Using Word Press as an Enterprise CMS: 9 Things You Should Know

Using Word Press as an Enterprise CMS: 9 Things You Should Know

Using Word Press as an Enterprise CMS: 9 Things You Should Know
Courtesy: Sam Saltis | News Source: coredna.com

WordPress is the most popular Content Management System (CMS) in the world, powering roughly 29 percent of all active websites. Yikes.

With numbers like those, it’s no surprise that WordPress crosses the minds of those who are choosing a CMS.

But, is WordPress robust enough for enterprise-scale projects? Sure, it’s highly versatile and can be used to build a range of digital experiences — but is that enough?
Using Wordpress as an enterprise CMS? Here’s what you’ll find in this article:

What is WordPress?
Is WordPress (even) a CMS?
So, I need an enterprise CMS?
What features are an enterprise CMS must have?
Headless content management
Multi-site management
Multi-tenancy
Multi-tiered access privileges
Detailed analytics tools
Security
High-level technical support
Using WordPress as an enterprise Content Management System (CMS): 9 limitations you need to know

Security is an issue
There’s a plugin problem
It needs ongoing maintenance
You’re on your own
Forget about multi-layered content relationships
Workflows can get tricky
Migration is painful
Spam, spam, spam
Do you really want to manage the technology?
But WordPress is free...

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What is WordPress?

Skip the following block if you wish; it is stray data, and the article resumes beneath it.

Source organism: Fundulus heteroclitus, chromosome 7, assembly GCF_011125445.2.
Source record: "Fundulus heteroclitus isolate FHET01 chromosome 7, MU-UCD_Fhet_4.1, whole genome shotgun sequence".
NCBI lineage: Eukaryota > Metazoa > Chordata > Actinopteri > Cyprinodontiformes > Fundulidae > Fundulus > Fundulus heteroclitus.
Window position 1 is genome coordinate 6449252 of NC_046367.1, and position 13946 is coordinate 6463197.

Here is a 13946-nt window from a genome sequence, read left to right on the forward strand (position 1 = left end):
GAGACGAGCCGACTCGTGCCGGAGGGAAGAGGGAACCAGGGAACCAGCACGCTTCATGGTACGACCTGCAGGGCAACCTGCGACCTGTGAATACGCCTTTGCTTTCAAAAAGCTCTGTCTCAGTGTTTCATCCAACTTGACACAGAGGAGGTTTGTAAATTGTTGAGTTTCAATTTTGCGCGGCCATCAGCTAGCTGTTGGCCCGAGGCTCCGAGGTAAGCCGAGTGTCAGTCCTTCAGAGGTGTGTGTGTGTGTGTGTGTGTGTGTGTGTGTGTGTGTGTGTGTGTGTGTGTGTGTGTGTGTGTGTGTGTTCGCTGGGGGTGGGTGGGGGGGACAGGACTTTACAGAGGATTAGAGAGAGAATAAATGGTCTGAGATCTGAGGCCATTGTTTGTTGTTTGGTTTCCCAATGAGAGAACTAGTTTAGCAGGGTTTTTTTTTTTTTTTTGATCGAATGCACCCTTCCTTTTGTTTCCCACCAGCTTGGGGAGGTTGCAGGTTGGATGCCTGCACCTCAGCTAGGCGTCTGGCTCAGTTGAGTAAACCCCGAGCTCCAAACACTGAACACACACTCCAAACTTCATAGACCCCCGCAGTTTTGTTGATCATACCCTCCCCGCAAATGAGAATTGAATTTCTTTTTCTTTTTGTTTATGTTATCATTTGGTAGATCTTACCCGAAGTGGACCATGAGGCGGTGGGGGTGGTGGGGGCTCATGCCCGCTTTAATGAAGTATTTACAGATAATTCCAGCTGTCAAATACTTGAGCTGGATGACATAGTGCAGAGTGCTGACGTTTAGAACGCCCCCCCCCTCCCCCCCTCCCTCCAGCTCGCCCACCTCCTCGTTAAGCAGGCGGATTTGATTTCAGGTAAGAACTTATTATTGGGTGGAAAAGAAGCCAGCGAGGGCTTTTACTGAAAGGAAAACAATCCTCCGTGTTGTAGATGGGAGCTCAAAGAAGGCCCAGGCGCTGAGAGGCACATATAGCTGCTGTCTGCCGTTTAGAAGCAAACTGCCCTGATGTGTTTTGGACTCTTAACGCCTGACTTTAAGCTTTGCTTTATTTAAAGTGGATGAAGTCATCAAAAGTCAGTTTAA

WordPress is, among other things, the most popular blogging software in the world. According to a 2018 survey, WordPress is the engine that drives more than 60% of the online sites that use any form of CMS.

Millions of sites from personal blogs to corporate online stores to major government resources, use WordPress as their primary content management tool. The software is open source with a plugin and templating architecture that’s fostered a large community of developers and designers to extend the functionality of the platform.

While WordPress powers the majority of websites, many don’t consider it a CMS, and it’s certainly not an enterprise-grade CMS.

Is WordPress (even) a CMS?

Ever since WordPress became such a popular blogging tool, arguments on both sides have sprung up as to whether or not it should be categorized as a CMS.

Those that believe WordPress is a CMS argue that the software fulfils the primary function of a content management system, in that it allows users to work with their online content, without the requirement for extensive (or any) coding skills.

The opposition argument stems largely from the software’s origins as a platform for personal blogging. Although WordPress has gone through several upgrades and revisions (currently Version 5 is the most widely used version), and despite its use by groups ranging from NASA to BBC America to TechCrunch, the naysayers argue that WordPress lacks many of the capabilities need as a “true” CMS, in whatever terms they choose to define it.